Afterwards at dinner we were discussing it and I was told that the best place to be in a herd is in the middle and that's where the kids would aim for if they were dinosaurs. I thought that was brilliant, I was really impressed.

 This is a totally watchable, great educational movie. It really makes a change to find something where the kids passively learn without even realising. Yes, its quite American and from what I heard and saw some of the scripts could have been a little bit more polished, however if you think of it like you would any other animated movie then they don't seem bad. I think its because the dinosaurs look so polished and real you expect a BBC natural history style documentary and as an adult its quite hard to get your head around that. As I say though, my kids had no issues at all and they are all keen to watch it again. I reckon this might be the movie by which we remember this Easter Break.

Ive been given some games to go with the film, I thought this Memory game was quite good:

Review: Zinc Scooters

The five year old scooter expert
One of the things which my children seem to excel at is scooting. Little Fifi in particular is an expert and we've had to swop between a two wheeler and her mini-micro scooter on the reception school run because she's so good at it. We were asked to have a look at a fantastic Zycho stunt scooter by UK company Zinc.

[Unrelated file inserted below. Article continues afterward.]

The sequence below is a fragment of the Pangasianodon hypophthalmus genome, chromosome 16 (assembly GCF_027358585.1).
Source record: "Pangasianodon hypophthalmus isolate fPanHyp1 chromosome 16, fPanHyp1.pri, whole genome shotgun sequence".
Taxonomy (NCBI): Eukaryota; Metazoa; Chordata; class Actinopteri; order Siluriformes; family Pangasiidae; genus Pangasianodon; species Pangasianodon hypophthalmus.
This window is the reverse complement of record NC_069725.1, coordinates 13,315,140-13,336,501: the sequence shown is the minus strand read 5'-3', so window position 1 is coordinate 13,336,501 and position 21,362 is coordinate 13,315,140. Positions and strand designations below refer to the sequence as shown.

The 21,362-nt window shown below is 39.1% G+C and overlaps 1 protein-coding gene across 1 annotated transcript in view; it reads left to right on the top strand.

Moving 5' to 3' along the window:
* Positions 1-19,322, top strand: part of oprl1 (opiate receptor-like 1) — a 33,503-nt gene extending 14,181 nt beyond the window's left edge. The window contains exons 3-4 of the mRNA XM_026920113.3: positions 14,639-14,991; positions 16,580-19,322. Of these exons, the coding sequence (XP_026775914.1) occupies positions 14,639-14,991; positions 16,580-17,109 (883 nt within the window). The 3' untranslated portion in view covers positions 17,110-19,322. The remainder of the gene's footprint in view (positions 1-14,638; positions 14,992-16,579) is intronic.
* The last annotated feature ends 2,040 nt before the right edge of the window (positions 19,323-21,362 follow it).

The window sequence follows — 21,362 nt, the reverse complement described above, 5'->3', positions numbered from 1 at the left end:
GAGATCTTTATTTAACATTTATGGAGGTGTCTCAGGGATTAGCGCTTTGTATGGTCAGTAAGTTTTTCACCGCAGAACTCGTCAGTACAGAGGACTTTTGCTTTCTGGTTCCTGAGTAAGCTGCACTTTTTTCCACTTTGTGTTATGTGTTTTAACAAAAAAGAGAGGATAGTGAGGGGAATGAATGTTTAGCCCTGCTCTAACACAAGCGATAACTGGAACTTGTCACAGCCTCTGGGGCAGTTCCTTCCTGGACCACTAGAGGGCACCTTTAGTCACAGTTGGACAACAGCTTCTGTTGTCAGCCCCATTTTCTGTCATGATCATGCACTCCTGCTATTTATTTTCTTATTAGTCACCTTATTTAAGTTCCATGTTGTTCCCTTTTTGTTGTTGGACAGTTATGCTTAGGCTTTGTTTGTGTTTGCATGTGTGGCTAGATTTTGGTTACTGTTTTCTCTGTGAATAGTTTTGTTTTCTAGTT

From the moment the scooter arrived the children were really excited, the fact of the matter is that this scooter just looks super cool. They all wanted a ride, even the husband. Such was the competition over this scooter that I decided to set up a scooter riding competition. This was a bad idea, as I immediately realised it would inevitably lead to tears. However, once the idea was floated it had to be enacted, I just hoped that the hubby would do enough to 'win' so we could continue with a shared scooter.
Fantastic deck on the scooter

In many ways for testing a scooter this wasn't such a bad thing as it demonstrated that the scooter could be used by our (admittedly exceeding good) five year old, the seven year old and the thirty nine year old (incidentally 6 ft 5 tall). Its made from incredibly sturdy aluminium which seems to deal with the variety of weights and strains each rider placed upon it.